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Pursuing the Reasonably Good Life

Pursuing a reasonably good life in a complicated world is good enough.

Key points

  • Even while being fed a stream of doom and gloom in the news, there are good reasons to be more hopeful than most of are.
  • Consider that about 200 years ago, about 90% of the world lived in extreme poverty. Now, less than 9% does.
  • Skillfully using reason and flexibility are critical in the pursuit of the good life during a complicated time.
Source: metamorworks/iStock

The world isn't as bad as we may think.

Sometimes it feels as if we are living in a very, very mad world. We have been dealing with a global pandemic, climate change, intense political sectarianism, rising racial tensions, fires, floods, mass shootings, electronic surveillance, and the loss of privacy, and the list goes on and on. Despite the constant news stream of doom and gloom, there are good reasons to be more hopeful than most of us are.

By about every metric that counts, the world has gotten better and not worse over the past several hundred years. For instance, about 200 years ago, about 90% of the world lived in extreme poverty. Now, less than 9% does. COVID-19 has killed over 4 million people globally in the past 18 months, which is indeed a tragedy. However, about a century ago, the 1918 Pandemic virus killed about 50 million people worldwide, and that was with a quarter of the population that we have now. So, that would be the equivalent of about 200 million people today.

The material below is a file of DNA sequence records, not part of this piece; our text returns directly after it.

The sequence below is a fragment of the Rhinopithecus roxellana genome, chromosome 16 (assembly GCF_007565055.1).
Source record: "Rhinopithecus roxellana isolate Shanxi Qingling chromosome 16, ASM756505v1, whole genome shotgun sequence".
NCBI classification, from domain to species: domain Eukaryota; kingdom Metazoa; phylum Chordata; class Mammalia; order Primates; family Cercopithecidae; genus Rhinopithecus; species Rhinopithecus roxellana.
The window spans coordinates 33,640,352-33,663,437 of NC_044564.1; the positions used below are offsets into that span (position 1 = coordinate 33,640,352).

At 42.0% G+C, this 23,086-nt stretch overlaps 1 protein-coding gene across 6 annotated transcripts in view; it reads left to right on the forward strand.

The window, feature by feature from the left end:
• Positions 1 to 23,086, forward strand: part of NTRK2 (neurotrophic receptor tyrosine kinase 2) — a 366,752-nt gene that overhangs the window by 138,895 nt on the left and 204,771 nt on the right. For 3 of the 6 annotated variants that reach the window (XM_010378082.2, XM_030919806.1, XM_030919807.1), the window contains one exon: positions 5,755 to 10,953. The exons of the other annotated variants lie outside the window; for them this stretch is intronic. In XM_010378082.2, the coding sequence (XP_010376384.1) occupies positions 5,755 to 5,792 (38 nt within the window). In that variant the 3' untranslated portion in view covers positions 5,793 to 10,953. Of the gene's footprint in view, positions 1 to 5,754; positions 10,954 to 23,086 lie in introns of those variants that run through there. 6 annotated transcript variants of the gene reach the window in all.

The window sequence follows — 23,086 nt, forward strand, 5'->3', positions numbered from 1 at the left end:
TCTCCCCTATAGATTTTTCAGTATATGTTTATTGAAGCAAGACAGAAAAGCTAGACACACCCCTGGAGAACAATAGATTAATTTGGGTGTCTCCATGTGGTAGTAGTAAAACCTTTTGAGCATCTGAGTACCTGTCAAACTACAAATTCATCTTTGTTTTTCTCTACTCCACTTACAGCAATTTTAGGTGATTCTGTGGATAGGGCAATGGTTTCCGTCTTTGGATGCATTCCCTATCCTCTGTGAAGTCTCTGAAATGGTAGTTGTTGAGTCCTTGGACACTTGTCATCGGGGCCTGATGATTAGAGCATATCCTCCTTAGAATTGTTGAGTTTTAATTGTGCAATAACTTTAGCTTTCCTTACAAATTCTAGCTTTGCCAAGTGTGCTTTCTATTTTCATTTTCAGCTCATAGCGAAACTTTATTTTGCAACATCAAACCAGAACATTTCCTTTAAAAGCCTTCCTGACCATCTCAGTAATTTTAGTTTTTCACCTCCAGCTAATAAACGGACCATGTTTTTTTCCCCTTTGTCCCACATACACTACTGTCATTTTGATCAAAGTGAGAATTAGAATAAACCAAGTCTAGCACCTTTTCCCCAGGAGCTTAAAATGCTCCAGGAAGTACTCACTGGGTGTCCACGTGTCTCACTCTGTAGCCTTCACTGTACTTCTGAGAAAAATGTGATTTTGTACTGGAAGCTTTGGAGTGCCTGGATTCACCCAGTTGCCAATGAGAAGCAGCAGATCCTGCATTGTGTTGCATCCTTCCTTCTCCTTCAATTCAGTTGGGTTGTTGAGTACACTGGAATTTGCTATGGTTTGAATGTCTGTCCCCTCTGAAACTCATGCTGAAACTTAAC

Much Room for Improvement

Let's avoid a dualistic, either/or debate about human progress. We can agree that humans have made tremendous progress and that there is still much room for improvement. As Harvard psychologist Steven Pinker argues in Enlightenment Now, much of what we would call progress (e.g., humans living longer, happier, and healthier lives) is due to enlightened reason, science, and humanism. Evolution has given us these big brains and when we utilize them for good and work together, we can accomplish amazing things.

Navigating a Complicated World

While we have made progress, the reality is that we are not making as much as we could or should. Too often, political polarization and cognitive biases hinder our progress on very complicated issues such as climate change, vaccinations, privacy, personal freedom, health care, homelessness, and so on. This isn't a problem of the right or left. Rather, it is a shared problem of the right and left. The many human biases that distort our perceptions, judgment, and behavior affect liberals and conservatives equally. There's no need to finger point to determine who is more to blame. In fact, when we do so, that's part of the problem.

Our world is changing at a breakneck pace. We have almost 8 billion people on the planet. We have some extremely complicated societal problems to tackle. These aren't going away. To improve at the societal level, perhaps it would be helpful to step back a little bit (or a lot) to gain a more grounding perspective. An ultimate question that we should ask ourselves is: Why are we here in the first place?

A Purpose of Life

I don't know what the purpose of life is. But let's simplify this question a bit and instead ask what a purpose of life is. I will offer not one but two defensible answers: One purpose of life is to be happy. By happy, I mean life satisfaction rather than more ephemeral pleasures such as sex, drugs, and rock and roll. While such pleasures certainly have their place in life, focusing solely on fleeting pleasures can lead to a lot of unhappiness.